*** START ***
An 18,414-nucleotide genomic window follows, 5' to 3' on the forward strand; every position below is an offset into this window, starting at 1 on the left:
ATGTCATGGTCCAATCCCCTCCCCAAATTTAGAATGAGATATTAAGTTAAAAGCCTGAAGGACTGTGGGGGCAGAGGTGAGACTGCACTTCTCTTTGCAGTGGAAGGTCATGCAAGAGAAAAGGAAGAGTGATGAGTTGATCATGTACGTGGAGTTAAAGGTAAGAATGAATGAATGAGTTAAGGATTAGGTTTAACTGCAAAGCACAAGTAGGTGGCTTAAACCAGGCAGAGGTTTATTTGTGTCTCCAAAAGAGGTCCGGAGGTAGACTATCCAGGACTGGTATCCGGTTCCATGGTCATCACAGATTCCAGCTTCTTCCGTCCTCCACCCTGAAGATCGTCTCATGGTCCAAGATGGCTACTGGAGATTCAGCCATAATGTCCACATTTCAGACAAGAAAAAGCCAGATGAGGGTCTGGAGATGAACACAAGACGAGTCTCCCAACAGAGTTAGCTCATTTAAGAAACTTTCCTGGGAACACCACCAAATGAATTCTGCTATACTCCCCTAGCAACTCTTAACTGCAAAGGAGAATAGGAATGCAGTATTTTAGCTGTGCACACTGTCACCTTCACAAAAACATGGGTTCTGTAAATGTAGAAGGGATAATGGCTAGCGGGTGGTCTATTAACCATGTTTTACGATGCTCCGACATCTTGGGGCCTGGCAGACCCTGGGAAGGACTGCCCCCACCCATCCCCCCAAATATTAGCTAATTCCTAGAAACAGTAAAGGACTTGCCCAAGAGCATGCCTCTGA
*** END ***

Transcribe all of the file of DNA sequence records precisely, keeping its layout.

An 18,414-nucleotide genomic window follows, 5' to 3' on the forward strand; every position below is an offset into this window, starting at 1 on the left:
ATGTCATGGTCCAATCCCCTCCCCAAATTTAGAATGAGATATTAAGTTAAAAGCCTGAAGGACTGTGGGGGCAGAGGTGAGACTGCACTTCTCTTTGCAGTGGAAGGTCATGCAAGAGAAAAGGAAGAGTGATGAGTTGATCATGTACGTGGAGTTAAAGGTAAGAATGAATGAATGAGTTAAGGATTAGGTTTAACTGCAAAGCACAAGTAGGTGGCTTAAACCAGGCAGAGGTTTATTTGTGTCTCCAAAAGAGGTCCGGAGGTAGACTATCCAGGACTGGTATCCGGTTCCATGGTCATCACAGATTCCAGCTTCTTCCGTCCTCCACCCTGAAGATCGTCTCATGGTCCAAGATGGCTACTGGAGATTCAGCCATAATGTCCACATTTCAGACAAGAAAAAGCCAGATGAGGGTCTGGAGATGAACACAAGACGAGTCTCCCAACAGAGTTAGCTCATTTAAGAAACTTTCCTGGGAACACCACCAAATGAATTCTGCTATACTCCCCTAGCAACTCTTAACTGCAAAGGAGAATAGGAATGCAGTATTTTAGCTGTGCACACTGTCACCTTCACAAAAACATGGGTTCTGTAAATGTAGAAGGGATAATGGCTAGCGGGTGGTCTATTAACCATGTTTTACGATGCTCCGACATCTTGGGGCCTGGCAGACCCTGGGAAGGACTGCCCCCACCCATCCCCCCAAATATTAGCTAATTCCTAGAAACAGTAAAGGACTTGCCCAAGAGCATGCCTCTGA